Anyone entering the convention center would undergo saliva-based rapid response testing, which would be sent to a third-party lab for results. Others venues could be added, too, potentially with more fans, if the case numbers decline.

If there is a taker, the event also could serve as a dry run for the 2021 Final Four, also slated for Indy.

“It’s not going to hurt,” Vaughn said. “I can tell you all the planning we’re doing right now is the same for a Final Four that’s been scheduled here for any other year. But it would be nice to have this experience under our belt to see if it can be done.”

Maui Invitational moving to North Carolina during pandemic

Brian Spurlock-USA TODAY Sports
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ASHEVILLE, N.C. — The Maui Invitational is moving to the mainland during the coronavirus pandemic.

One of the premier preseason tournaments on the college basketball schedule, the Maui Invitational will be played at the Harrah’s Cherokee Center in downtown Asheville, North Carolina.

Dates for the tournament announced Friday have yet to be finalized. The NCAA announced Wednesday that the college basketball season will begin Nov. 25.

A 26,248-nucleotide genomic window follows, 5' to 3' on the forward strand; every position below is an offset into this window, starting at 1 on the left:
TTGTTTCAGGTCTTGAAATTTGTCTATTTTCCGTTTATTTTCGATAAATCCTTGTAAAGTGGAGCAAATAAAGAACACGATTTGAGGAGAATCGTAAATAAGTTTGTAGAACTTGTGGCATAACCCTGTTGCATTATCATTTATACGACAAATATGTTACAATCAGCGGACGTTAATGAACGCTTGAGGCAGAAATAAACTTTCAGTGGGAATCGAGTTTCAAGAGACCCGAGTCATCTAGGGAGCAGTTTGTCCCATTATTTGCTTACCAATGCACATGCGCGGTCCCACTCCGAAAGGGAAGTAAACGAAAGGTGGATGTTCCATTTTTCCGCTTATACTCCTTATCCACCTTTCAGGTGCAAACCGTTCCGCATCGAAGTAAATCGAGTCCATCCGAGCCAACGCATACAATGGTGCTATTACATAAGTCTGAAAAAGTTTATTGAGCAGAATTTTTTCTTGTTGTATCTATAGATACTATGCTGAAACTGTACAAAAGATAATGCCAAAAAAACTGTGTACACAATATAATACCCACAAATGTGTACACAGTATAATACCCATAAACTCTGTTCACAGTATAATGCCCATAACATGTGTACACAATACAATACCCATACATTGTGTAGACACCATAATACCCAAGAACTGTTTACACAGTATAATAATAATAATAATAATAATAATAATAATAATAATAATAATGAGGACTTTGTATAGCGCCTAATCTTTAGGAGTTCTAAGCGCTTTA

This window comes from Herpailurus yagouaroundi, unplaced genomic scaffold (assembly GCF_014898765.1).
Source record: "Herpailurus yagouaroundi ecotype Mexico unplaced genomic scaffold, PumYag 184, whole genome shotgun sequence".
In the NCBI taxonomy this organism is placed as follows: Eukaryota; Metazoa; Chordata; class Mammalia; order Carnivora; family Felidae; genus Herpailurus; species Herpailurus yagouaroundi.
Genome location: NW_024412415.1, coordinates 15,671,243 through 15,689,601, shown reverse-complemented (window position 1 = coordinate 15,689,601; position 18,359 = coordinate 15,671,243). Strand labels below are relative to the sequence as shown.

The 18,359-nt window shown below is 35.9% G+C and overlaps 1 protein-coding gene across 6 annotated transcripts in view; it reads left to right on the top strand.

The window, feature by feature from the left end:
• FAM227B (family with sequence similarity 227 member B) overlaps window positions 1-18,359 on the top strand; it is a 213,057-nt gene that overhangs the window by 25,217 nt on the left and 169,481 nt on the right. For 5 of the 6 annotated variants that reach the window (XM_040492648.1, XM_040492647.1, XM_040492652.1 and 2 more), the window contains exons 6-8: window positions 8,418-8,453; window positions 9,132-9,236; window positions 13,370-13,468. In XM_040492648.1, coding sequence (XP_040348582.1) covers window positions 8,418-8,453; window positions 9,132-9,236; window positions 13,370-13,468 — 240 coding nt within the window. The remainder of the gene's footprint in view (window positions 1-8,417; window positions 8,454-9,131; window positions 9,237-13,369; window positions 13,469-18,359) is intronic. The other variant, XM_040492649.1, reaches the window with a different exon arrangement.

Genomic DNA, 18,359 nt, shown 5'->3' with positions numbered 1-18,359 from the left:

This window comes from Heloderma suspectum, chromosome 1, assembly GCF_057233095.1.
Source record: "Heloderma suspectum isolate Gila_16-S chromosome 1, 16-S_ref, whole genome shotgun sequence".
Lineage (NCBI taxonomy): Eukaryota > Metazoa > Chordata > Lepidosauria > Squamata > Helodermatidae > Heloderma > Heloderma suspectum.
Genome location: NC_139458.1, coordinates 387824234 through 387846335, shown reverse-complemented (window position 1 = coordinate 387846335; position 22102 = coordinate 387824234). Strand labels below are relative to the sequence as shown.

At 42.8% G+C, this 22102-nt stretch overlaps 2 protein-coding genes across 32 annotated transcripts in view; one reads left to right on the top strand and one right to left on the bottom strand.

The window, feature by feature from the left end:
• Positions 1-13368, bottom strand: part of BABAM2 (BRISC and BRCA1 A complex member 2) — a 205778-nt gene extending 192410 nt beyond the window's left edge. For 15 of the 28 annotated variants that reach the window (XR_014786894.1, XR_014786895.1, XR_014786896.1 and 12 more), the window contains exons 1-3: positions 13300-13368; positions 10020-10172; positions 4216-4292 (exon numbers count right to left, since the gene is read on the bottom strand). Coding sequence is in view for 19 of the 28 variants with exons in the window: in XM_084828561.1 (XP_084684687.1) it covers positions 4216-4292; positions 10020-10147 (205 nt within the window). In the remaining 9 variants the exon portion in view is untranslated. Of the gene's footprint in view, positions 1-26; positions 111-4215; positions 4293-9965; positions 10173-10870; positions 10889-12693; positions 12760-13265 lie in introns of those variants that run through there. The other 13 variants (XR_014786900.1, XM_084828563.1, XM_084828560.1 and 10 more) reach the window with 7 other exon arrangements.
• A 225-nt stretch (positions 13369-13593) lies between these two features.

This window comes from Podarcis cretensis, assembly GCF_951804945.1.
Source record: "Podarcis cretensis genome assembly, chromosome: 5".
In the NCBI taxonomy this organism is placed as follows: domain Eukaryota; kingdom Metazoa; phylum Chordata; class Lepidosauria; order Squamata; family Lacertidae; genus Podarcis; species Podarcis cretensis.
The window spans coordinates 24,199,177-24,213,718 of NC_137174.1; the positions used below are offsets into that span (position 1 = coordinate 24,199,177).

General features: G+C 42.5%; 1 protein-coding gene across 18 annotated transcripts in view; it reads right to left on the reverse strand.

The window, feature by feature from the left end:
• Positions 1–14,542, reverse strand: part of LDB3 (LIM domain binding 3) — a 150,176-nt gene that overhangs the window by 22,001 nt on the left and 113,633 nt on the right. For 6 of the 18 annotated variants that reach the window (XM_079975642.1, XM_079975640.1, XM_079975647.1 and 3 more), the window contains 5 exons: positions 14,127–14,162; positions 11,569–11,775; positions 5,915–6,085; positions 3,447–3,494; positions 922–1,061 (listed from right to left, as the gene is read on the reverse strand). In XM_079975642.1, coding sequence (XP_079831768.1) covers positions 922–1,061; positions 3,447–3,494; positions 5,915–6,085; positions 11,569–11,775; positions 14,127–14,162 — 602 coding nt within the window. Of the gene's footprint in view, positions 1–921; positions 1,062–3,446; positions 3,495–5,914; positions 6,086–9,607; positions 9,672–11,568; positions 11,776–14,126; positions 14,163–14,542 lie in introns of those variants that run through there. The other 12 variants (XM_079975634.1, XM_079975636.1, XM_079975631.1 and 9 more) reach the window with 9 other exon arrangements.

This year’s Maui Invitational field includes Alabama, Davidson, Indiana, North Carolina, Providence, Stanford, Texas and UNLV.

All teams, staff, officials, and personnel will be in a bubble environment that limits their movement and interaction outside the venue.

Burton eligible at Texas Tech after 2 seasons at Wichita State

Peter G. Aiken-USA TODAY Sports

LUBBOCK, Texas — Junior guard Jamarius Burton has been granted a waiver from the NCAA that makes him eligible to play this season for Texas Tech after starting 52 games the past two seasons for Wichita State.

Texas Tech coach Chris Beard announced the waiver Thursday, which came five months after Burton signed with the Big 12 team.

Burton has two seasons of eligibility remaining, as well as a redshirt season he could utilize. He averaged 10.3 points and 3.4 assists per game as a sophomore at Wichita State, where he played 67 games overall.